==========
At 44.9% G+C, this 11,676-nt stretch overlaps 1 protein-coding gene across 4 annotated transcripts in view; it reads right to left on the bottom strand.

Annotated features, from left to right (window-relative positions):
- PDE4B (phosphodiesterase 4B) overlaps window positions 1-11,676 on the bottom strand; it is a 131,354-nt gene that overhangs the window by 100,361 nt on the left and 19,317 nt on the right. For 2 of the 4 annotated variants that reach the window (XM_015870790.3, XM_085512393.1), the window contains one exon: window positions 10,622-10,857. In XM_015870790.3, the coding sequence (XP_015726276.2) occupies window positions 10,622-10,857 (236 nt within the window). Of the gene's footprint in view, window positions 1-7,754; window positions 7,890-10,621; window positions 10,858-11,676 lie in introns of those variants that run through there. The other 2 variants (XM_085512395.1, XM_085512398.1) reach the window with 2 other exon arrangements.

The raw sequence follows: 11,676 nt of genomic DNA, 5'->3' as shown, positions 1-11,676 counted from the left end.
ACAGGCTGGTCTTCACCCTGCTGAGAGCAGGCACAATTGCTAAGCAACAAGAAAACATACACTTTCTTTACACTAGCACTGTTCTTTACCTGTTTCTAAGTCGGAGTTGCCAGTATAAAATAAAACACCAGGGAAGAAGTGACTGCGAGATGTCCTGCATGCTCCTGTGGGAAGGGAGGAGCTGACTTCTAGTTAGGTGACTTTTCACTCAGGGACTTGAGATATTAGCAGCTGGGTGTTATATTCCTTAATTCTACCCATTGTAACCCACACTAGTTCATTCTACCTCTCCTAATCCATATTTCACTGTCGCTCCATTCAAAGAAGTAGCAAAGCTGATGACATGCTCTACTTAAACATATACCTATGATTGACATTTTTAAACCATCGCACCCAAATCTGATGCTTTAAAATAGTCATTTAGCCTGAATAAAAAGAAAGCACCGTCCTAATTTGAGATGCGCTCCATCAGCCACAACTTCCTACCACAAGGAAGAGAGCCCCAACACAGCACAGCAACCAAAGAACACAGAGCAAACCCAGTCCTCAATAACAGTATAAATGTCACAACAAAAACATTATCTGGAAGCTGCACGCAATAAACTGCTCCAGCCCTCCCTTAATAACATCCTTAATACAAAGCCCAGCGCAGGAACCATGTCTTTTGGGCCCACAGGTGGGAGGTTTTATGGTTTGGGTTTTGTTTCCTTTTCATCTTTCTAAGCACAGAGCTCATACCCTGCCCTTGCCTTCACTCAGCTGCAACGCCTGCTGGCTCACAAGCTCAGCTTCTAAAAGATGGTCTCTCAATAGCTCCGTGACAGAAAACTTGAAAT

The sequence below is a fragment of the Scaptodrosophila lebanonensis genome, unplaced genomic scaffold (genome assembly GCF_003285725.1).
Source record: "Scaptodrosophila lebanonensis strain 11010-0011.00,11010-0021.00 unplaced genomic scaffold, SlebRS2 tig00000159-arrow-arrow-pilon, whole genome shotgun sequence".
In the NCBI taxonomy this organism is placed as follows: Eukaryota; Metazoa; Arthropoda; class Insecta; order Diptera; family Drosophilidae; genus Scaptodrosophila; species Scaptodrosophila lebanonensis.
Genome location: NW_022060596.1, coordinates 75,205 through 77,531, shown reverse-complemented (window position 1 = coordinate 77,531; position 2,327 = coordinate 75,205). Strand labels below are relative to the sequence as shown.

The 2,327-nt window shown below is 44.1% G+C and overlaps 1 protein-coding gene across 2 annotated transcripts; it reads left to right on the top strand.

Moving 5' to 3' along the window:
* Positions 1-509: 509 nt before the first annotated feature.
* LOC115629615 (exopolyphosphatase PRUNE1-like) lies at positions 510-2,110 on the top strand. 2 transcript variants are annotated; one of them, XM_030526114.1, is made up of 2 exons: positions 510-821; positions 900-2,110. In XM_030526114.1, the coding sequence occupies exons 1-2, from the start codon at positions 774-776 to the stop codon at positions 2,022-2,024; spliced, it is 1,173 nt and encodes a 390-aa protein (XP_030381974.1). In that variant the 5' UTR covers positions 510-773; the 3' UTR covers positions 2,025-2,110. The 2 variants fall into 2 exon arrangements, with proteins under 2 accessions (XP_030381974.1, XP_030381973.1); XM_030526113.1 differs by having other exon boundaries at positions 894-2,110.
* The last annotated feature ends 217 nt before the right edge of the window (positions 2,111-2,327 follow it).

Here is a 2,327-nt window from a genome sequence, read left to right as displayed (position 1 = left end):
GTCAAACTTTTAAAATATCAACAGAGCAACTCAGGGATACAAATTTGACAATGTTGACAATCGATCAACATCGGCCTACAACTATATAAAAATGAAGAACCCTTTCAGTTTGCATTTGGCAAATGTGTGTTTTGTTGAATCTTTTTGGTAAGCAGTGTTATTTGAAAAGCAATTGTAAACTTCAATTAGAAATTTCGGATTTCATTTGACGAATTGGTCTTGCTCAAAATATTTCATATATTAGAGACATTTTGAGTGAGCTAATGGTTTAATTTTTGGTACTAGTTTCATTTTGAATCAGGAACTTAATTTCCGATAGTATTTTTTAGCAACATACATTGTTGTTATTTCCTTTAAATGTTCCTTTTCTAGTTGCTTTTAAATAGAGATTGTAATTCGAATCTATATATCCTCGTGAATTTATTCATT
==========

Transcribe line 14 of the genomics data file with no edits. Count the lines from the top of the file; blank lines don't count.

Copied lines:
* The last annotated feature ends 217 nt before the right edge of the window (positions 2,111-2,327 follow it).